There are many things to consider during a divorce and while estate planning may take the back burner to child custody and property division, it should still be regarded as one of the primary concerns. While there are some things concerning your estate that you will not be able to do until your divorce is final, it is never too early to begin devising a plan to help ensure that you know exactly what to do, when to do it, and how to do it. This blog explores estate planning considerations during divorce in Indiana and how you can be prepared to implement a new plan immediately following your divorce.
The first thing that divorcing couples need to know about estate planning is that in Indiana any provision of a Will leaving assets to a spouse becomes invalid on the date that a final decree of dissolution is issued in the divorce. So there is no need to worry that after your divorce any asset passing through your estate will be given to your ex. However, you will need to examine your current Will in order to determine exactly who your assets will go to once your former spouse is no longer eligible to inherit. If you have not named an alternative beneficiary, your assets will be distributed according to Indiana’s intestate succession statute, as if you died without leaving a Will. The estate distribution statute (I.C. 29-1-2-1(d)) governs distribution of an estate when there is no surviving spouse.
I.C. 29-1-2-1(d)(1) describes distribution when there are surviving descendants. Dispersal shall be to your “surviving issue” in equal shares if they are all of the same degree of kinship, or if not of the same degree, those of lesser degrees shall take by representation. In plain English, your children, grandchildren, great-grandchildren, and so on and so forth are your “issue”. Your children are all of the same degree of kinship, and your grandchildren are all of the same degree, but a lessor one than your children. Keep that train of thought going. Now, taking by representation means that one of the group of family members inheriting under the statute (normally the decedent’s children) is deceased and unable to take their share of the estate, so that group members children inherit their parents share and divide it equally between them. For example, the decedent has three children, two living and one deceased, who left two children. So there are three shares of the estate, each of which is approximately 33%. The two living children inherit their 33% and the remaining 33% goes to the two children of their deceased sibling, with each getting one half of the 33%.
If you have no children, or do not want your estate to be distributed according to a statute instead of your personal wishes, you will need to change your Will as soon as possible, as the statute goes on to cover all conceivable family members that may inherit under the provided circumstances, and if exhausting them all, gives the entire estate to the State of Indiana (I.C. 29-1-2-1(d)(8). When planning a new Will, you should think about any untitled personal property that you want to give to a specific person, such as furniture, household goods, or knick-knacks, as well as what assets can be titled or designated to pass outside of your estate, so that they do not need to be included in your Will.
When a person dies, their Will is used to determine how to distribute any assets within the estate. However, some assets pass outside of the estate, and are disbursed directly to an heir without a probate case being filed or executor appointed. These assets include jointly titled property, assets naming a transfer on death or pay on death beneficiary, and policies, such as life insurance, designating a general beneficiary. Any asset with a title or designation of the owner(s), such as a bank account (I.C. 32-17-11-18) or vehicle which is owned jointly with another person passes outside the estate, going directly to the joint owner, regardless of what any Will says. When a transfer or pay on death beneficiary is named on a financial account, vehicle (Indiana Bureau of Motor Vehicles), or real estate (I.C. 32-17-14-11), that property too passes outside of the estate, directly to the named beneficiary. For some, naming joint owners and beneficiaries can make estate planning much easier, and save their family the time and expense of probating a Will. However, with a Will, you can leave untitled personal property, such as furniture and household goods, to the heir of your choosing by simply attaching a handwritten list, which can be modified at any time. Oftentimes, a combination of the two estate planning strategies works best.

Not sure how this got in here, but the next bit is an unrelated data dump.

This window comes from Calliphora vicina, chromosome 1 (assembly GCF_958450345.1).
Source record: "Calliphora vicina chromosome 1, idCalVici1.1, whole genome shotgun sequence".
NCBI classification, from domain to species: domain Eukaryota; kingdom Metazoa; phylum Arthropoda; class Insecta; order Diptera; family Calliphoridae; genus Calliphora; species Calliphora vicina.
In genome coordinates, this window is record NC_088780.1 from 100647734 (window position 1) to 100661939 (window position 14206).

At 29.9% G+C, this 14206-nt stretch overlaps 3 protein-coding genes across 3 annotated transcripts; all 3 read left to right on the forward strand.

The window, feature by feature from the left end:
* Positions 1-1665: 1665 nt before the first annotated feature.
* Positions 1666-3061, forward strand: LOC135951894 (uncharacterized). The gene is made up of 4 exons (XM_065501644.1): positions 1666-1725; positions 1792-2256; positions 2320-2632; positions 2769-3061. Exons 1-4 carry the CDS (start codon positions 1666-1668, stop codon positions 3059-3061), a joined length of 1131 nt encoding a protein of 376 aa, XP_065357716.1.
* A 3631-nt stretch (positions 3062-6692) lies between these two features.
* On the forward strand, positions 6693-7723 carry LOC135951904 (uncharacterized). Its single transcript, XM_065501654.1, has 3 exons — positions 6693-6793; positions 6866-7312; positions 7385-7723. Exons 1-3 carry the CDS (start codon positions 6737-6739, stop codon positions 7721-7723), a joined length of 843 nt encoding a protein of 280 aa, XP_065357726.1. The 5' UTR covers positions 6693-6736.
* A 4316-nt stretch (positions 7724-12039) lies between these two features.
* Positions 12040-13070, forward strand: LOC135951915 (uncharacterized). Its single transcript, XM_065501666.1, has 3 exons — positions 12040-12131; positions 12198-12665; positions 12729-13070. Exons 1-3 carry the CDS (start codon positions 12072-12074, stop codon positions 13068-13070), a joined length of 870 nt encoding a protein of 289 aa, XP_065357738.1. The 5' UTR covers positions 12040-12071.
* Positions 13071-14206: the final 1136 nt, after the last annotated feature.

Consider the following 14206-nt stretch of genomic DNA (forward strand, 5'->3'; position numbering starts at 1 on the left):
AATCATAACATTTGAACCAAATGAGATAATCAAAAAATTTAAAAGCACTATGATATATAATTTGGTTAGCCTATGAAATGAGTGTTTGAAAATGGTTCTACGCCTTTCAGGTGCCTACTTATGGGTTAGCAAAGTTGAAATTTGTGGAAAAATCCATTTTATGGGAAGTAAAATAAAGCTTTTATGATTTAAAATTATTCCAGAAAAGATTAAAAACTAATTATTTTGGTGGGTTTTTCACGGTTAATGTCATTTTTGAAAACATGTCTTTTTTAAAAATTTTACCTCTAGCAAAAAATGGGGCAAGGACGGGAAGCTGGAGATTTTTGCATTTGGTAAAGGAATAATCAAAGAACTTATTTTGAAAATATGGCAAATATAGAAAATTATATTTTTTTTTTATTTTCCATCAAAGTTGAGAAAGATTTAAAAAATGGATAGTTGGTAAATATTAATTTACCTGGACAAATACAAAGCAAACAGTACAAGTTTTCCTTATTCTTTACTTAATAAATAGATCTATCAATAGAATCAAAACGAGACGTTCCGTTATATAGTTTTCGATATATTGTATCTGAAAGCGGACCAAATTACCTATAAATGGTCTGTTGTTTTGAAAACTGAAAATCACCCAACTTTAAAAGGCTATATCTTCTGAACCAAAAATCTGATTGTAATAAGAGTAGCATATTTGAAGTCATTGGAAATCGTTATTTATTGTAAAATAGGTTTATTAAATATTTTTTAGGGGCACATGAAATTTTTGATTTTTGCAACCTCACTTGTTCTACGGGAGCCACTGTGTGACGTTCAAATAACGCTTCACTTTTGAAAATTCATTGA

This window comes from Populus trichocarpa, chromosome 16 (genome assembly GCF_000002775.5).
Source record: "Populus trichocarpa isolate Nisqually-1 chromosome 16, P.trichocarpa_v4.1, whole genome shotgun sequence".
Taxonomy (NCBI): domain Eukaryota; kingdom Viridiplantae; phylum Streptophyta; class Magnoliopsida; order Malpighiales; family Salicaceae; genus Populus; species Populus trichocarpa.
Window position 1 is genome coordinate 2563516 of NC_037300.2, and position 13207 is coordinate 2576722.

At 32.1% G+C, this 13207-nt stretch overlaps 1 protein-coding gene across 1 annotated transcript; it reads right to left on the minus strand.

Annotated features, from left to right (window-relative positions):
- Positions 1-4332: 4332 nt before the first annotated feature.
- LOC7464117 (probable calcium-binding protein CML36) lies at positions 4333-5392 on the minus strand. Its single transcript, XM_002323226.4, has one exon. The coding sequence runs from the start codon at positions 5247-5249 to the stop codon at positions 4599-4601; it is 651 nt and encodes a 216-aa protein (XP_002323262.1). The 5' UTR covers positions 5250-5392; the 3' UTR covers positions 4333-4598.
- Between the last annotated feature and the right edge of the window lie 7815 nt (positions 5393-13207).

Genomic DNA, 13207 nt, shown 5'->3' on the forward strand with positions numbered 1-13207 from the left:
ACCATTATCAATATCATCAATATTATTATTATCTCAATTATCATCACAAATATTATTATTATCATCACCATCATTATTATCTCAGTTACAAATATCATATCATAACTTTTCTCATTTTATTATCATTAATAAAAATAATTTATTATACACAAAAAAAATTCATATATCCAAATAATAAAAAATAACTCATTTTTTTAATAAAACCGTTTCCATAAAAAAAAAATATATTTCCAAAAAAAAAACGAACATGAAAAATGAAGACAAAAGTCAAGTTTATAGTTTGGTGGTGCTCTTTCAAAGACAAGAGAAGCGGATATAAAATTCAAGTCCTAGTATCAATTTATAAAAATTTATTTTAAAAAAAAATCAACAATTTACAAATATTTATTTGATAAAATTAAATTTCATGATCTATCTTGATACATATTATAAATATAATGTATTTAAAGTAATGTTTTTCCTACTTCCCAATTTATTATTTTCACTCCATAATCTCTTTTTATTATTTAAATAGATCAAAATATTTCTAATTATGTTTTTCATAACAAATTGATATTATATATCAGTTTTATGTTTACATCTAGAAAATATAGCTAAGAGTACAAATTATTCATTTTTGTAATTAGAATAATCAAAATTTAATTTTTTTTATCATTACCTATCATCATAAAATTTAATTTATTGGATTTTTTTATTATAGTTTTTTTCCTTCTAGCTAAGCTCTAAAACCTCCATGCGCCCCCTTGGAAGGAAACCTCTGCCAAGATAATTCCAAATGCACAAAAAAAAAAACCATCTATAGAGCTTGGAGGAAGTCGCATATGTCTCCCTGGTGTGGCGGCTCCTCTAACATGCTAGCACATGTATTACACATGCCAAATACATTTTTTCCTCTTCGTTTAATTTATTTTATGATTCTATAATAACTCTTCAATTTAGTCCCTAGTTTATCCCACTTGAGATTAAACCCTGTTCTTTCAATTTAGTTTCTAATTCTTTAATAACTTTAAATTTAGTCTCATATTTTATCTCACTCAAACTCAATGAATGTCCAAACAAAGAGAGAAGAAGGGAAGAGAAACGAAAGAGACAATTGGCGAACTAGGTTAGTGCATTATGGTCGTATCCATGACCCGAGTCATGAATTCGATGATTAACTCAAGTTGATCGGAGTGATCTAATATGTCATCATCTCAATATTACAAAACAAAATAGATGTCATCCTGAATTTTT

Another estate planning consideration during divorce in Indiana is your Power of Attorney and Appointment of Healthcare Representative. If you are unable to make decisions, you will need to appoint someone to take your soon to be former spouse’s place in making them for you. While your children may be a good choice for both, it is important to recognize when one of your children might be unable to make an important decision regarding your health and consider naming a close friend or sibling, who might not be as emotional, as your healthcare representative.
When minor children are involved, a simple trust could be a good option for you. If you have a child with disabilities, one who might spend their entire inheritance right away, or who needs protection from creditors, a spendthrift trust might be best. With the numerous options for how to leave your assets to who you want them to go to, estate planning can be quite complex and may require the assistance of an experienced estate planning attorney.
This blog was written by attorneys at Ciyou & Associates, P.C. It is for general educational purposes. The blog is not intended to be relied upon for any legal matter or issue. The blog is not legal advice. This is an advertisement.